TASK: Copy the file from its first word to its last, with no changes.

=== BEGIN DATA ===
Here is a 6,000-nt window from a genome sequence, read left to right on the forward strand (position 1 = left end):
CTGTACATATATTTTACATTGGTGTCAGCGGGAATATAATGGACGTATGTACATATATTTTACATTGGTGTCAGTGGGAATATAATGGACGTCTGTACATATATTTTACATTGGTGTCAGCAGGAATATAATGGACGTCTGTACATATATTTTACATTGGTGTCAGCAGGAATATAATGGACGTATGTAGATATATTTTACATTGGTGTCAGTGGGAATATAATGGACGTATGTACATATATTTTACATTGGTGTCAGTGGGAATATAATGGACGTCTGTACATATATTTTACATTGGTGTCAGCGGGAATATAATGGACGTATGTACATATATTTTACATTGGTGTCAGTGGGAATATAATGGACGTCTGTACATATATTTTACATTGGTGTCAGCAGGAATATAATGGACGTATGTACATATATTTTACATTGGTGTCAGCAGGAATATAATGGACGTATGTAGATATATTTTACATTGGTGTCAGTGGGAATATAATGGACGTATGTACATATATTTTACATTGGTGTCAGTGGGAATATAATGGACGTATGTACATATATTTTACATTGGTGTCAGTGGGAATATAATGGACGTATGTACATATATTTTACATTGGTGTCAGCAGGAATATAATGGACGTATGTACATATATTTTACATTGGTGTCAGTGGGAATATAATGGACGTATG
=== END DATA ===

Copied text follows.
Here is a 6,000-nt window from a genome sequence, read left to right on the forward strand (position 1 = left end):
CTGTACATATATTTTACATTGGTGTCAGCGGGAATATAATGGACGTATGTACATATATTTTACATTGGTGTCAGTGGGAATATAATGGACGTCTGTACATATATTTTACATTGGTGTCAGCAGGAATATAATGGACGTCTGTACATATATTTTACATTGGTGTCAGCAGGAATATAATGGACGTATGTAGATATATTTTACATTGGTGTCAGTGGGAATATAATGGACGTATGTACATATATTTTACATTGGTGTCAGTGGGAATATAATGGACGTCTGTACATATATTTTACATTGGTGTCAGCGGGAATATAATGGACGTATGTACATATATTTTACATTGGTGTCAGTGGGAATATAATGGACGTCTGTACATATATTTTACATTGGTGTCAGCAGGAATATAATGGACGTATGTACATATATTTTACATTGGTGTCAGCAGGAATATAATGGACGTATGTAGATATATTTTACATTGGTGTCAGTGGGAATATAATGGACGTATGTACATATATTTTACATTGGTGTCAGTGGGAATATAATGGACGTATGTACATATATTTTACATTGGTGTCAGTGGGAATATAATGGACGTATGTACATATATTTTACATTGGTGTCAGCAGGAATATAATGGACGTATGTACATATATTTTACATTGGTGTCAGTGGGAATATAATGGACGTATG